Radiation and Second Primary Thyroid Cancer Following Index Head and Neck Cancer.


Journal Article

OBJECTIVES/HYPOTHESIS: Radiation is thought to increase risk of developing second primary thyroid cancer (SPTC). This study estimated the rate of SPTC following index head and neck cancer (HNC) and determined whether radiation treatment among HNC survivors increased SPTC risk. STUDY DESIGN: Retrospective data analysis. METHOD: The Surveillance, Epidemiology, and End Results database (1975-2014) was queried for cases of index HNC (N = 127,563) that developed SPTC. Adjusted multivariable competing risk proportional hazards model tested risk of developing a SPTC following index HNC. Sensitivity analyses using proportional hazards models were also performed restricting data to patients who 1) received both radiation and chemotherapy and 2) radiation alone. RESULTS: Only 0.2% of index HNC survivors (n = 229) developed SPTC, yielding a rate of 26.1 per 100,000 person-years. For every increasing year of age at diagnosis, patients were 3% less likely to develop an SPTC (adjusted hazard ratio [aHR] = 0.97, 95% CI: 0.96-0.98). Males were also less likely to develop an SPTC (aHR = 0.73, 95% CI: 0.55-0.96). Radiation (aHR = 0.92, 95% CI: 0.68-1.25), surgery (aHR = 0.79, 95% CI: 0.56-1.11), and chemotherapy (aHR = 1.13, 95% CI: 0.76-1.69) were not significantly associated with developing SPTC. The sensitivity models also did not find an association between treatment and risk of SPTC. CONCLUSIONS: Rate of developing SPTC following index HNC was very low, and previous exposure to radiation did not significantly increase risk in our study population. More studies are needed to understand the increasing incidence of thyroid cancer across the United States. LEVEL OF EVIDENCE: NA Laryngoscope, 129:1014-1020, 2019.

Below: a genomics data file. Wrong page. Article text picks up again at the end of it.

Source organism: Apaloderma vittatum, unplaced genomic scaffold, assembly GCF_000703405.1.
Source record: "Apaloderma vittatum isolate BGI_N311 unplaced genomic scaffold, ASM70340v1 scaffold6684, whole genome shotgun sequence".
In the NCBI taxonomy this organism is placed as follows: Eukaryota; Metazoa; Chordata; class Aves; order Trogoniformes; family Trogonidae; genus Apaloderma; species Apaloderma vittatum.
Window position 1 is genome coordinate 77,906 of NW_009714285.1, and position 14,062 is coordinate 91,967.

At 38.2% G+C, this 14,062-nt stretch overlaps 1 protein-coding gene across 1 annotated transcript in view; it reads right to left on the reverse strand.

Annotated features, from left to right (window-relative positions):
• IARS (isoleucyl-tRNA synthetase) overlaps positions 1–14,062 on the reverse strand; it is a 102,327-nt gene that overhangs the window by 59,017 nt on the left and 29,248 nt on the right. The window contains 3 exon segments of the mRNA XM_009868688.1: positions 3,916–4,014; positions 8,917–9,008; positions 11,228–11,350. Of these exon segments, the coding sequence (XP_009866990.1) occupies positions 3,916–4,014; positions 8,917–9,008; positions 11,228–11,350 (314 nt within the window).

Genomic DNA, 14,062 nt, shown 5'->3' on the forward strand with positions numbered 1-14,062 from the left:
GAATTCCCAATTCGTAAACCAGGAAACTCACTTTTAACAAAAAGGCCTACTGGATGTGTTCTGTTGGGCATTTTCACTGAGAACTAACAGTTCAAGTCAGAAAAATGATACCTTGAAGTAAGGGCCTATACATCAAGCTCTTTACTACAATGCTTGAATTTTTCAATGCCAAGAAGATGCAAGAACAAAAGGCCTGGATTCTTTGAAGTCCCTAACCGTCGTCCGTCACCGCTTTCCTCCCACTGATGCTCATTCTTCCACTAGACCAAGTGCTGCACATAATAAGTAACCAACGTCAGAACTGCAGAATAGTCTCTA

Full Text

Duke Authors

Cited Authors

  • Polednik, KM; Simpson, MC; Adjei Boakye, E; Mohammed, KA; J Dombrowski, J; Varvares, MA; Osazuwa-Peters, N

Published Date

  • April 2019

Published In

Volume / Issue

  • 129 / 4

Start / End Page

  • 1014 - 1020

PubMed ID

  • 30208210

Pubmed Central ID

  • 30208210

Electronic International Standard Serial Number (EISSN)

  • 1531-4995

Digital Object Identifier (DOI)

  • 10.1002/lary.27467


  • eng

Conference Location

  • United States